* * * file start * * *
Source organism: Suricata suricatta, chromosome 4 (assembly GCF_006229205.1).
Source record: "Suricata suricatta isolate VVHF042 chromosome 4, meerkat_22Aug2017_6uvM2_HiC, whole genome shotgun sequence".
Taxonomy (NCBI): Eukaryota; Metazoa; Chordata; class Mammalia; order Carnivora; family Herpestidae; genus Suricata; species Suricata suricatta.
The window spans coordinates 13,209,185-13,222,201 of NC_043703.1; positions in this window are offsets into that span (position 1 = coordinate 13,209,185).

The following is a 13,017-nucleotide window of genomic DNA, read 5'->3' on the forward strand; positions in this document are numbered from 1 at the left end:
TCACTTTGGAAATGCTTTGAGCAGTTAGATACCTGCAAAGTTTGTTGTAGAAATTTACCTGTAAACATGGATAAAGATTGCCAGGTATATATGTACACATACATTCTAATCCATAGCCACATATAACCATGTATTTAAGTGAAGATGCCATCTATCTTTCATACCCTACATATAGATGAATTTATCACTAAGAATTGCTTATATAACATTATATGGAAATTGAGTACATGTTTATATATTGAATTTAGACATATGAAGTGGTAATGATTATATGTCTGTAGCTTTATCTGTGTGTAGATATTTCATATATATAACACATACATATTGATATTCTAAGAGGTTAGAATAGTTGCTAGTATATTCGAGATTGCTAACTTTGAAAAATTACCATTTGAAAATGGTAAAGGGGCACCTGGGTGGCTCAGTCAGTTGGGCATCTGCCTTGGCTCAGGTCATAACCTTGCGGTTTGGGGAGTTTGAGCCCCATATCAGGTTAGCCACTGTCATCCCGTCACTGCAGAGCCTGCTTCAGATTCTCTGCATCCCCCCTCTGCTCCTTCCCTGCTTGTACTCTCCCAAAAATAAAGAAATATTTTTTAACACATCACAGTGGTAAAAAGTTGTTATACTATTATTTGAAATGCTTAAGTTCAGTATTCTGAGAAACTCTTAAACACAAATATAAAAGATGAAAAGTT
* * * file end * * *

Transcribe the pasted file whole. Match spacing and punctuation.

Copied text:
Source organism: Suricata suricatta, chromosome 4 (assembly GCF_006229205.1).
Source record: "Suricata suricatta isolate VVHF042 chromosome 4, meerkat_22Aug2017_6uvM2_HiC, whole genome shotgun sequence".
Taxonomy (NCBI): Eukaryota; Metazoa; Chordata; class Mammalia; order Carnivora; family Herpestidae; genus Suricata; species Suricata suricatta.
The window spans coordinates 13,209,185-13,222,201 of NC_043703.1; positions in this window are offsets into that span (position 1 = coordinate 13,209,185).

The following is a 13,017-nucleotide window of genomic DNA, read 5'->3' on the forward strand; positions in this document are numbered from 1 at the left end:
TCACTTTGGAAATGCTTTGAGCAGTTAGATACCTGCAAAGTTTGTTGTAGAAATTTACCTGTAAACATGGATAAAGATTGCCAGGTATATATGTACACATACATTCTAATCCATAGCCACATATAACCATGTATTTAAGTGAAGATGCCATCTATCTTTCATACCCTACATATAGATGAATTTATCACTAAGAATTGCTTATATAACATTATATGGAAATTGAGTACATGTTTATATATTGAATTTAGACATATGAAGTGGTAATGATTATATGTCTGTAGCTTTATCTGTGTGTAGATATTTCATATATATAACACATACATATTGATATTCTAAGAGGTTAGAATAGTTGCTAGTATATTCGAGATTGCTAACTTTGAAAAATTACCATTTGAAAATGGTAAAGGGGCACCTGGGTGGCTCAGTCAGTTGGGCATCTGCCTTGGCTCAGGTCATAACCTTGCGGTTTGGGGAGTTTGAGCCCCATATCAGGTTAGCCACTGTCATCCCGTCACTGCAGAGCCTGCTTCAGATTCTCTGCATCCCCCCTCTGCTCCTTCCCTGCTTGTACTCTCCCAAAAATAAAGAAATATTTTTTAACACATCACAGTGGTAAAAAGTTGTTATACTATTATTTGAAATGCTTAAGTTCAGTATTCTGAGAAACTCTTAAACACAAATATAAAAGATGAAAAGTT